Hundreds of twins helped researchers in northern Serbia to explore the influence of genetic and social factors on intelligence.
“We learned things about ourselves,” admit Ana and Maja Markovic, twin sisters in their 30s who who were among around 530 people taking part in the scientific study at the University of Novi Sad.
“When we were younger, under the influence of our environment and our parents, we used to be a lot more similar,” says Maja.
“And now with the influence of other experiences that we have been through individually, we are very different from each other.”
Her twin Ana described their involvement in the research as a “really fascinating experience,” adding: “We got to know more about our own selves, while they were taking information from us.”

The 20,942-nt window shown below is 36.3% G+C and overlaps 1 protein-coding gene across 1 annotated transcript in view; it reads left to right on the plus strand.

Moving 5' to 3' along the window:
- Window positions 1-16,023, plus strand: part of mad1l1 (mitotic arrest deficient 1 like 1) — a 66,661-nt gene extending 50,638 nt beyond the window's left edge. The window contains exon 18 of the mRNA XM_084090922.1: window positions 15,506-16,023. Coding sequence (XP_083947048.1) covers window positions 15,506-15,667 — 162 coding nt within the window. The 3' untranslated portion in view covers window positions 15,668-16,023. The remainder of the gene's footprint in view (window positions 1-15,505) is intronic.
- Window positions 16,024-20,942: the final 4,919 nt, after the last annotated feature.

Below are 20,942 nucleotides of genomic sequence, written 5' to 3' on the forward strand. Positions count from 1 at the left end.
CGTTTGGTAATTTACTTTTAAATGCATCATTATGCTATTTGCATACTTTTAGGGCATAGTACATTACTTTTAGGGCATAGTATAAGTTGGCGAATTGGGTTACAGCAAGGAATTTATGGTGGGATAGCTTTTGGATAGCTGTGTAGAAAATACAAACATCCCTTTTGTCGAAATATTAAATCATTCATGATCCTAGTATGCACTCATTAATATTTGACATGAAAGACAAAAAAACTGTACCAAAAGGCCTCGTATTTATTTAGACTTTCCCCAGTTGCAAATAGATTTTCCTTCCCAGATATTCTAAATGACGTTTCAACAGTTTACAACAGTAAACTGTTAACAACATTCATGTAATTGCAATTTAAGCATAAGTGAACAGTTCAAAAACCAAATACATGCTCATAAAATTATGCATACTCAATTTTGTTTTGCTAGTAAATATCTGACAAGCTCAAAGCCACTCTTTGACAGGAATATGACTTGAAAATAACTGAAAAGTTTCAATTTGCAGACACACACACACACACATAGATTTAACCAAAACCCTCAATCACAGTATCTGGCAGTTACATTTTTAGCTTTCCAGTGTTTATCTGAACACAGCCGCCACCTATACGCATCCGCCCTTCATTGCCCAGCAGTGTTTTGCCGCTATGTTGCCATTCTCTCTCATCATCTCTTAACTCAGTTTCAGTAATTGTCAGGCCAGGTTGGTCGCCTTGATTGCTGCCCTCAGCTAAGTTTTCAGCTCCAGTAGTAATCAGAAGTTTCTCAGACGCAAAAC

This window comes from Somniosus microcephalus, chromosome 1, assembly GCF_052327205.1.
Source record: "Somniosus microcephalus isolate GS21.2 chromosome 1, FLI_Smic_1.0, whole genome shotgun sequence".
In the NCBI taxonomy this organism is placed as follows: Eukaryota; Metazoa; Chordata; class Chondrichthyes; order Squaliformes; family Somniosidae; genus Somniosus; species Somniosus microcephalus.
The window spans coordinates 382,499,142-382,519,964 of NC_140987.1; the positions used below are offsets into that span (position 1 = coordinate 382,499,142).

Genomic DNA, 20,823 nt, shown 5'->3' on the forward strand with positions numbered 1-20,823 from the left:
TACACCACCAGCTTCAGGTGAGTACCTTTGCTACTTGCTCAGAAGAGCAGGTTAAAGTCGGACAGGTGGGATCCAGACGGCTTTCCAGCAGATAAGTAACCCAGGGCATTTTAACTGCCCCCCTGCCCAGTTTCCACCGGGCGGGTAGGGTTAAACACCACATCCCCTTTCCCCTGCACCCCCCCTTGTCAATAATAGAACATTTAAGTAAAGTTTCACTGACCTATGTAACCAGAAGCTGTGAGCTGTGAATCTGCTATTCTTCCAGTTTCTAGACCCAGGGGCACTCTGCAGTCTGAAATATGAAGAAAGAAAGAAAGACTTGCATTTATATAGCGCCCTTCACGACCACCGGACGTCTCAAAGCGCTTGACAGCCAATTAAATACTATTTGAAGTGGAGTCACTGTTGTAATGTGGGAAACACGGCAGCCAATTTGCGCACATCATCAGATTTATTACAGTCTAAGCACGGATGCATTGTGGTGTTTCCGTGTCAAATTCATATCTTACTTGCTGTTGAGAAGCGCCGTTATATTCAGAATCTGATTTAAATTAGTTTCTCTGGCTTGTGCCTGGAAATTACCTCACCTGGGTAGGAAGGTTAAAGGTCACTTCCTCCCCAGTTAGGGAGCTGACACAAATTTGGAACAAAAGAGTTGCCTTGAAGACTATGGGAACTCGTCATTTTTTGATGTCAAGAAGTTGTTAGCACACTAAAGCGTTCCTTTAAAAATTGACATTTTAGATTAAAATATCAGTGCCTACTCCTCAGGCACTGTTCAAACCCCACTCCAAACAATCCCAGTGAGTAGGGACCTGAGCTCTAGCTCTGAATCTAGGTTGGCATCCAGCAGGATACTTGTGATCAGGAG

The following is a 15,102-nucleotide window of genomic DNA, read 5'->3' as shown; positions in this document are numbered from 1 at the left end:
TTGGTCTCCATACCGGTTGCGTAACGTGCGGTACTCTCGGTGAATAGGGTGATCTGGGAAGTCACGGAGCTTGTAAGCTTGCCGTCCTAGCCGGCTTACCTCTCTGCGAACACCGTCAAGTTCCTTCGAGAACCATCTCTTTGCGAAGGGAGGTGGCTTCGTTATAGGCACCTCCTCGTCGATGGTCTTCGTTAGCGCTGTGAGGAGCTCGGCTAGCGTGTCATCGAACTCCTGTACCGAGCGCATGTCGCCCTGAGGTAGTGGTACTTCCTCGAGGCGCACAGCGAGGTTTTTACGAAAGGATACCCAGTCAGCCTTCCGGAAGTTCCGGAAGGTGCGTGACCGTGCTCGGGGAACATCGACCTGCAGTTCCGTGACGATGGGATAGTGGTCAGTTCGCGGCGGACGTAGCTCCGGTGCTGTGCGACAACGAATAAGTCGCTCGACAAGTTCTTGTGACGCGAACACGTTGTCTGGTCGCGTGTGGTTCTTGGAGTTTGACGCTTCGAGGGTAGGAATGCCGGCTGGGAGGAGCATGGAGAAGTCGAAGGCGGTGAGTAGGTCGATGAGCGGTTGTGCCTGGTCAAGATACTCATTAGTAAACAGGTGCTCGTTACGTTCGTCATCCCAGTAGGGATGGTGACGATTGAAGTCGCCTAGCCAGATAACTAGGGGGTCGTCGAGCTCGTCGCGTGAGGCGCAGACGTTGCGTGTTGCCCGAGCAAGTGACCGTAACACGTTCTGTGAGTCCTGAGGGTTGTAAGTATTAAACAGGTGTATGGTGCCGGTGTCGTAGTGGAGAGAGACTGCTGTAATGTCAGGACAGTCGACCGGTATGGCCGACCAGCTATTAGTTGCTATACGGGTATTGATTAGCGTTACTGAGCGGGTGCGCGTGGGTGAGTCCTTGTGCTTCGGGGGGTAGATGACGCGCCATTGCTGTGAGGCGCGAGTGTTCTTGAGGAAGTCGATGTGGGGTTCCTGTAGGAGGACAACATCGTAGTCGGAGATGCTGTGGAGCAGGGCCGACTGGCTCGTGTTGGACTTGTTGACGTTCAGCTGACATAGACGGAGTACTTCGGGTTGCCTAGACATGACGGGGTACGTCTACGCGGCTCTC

The study showed that cognitive capacity is “largely determined by certain genetic factors, which are hereditary, while success in school is mostly determined not only by genetic factors but also by social and environmental factors,” said psychologist Snezana Smederavac.
“It is not enough to have a high IQ if you don’t have an enviroment to stimulate intelligence it will not help you a lot in life,” said Smederavac, who coordinated the study.
Serbia, a country of 7.1 million people, has more than 1,000 twins, official figures show.
In September, the study will be carried out on twin children.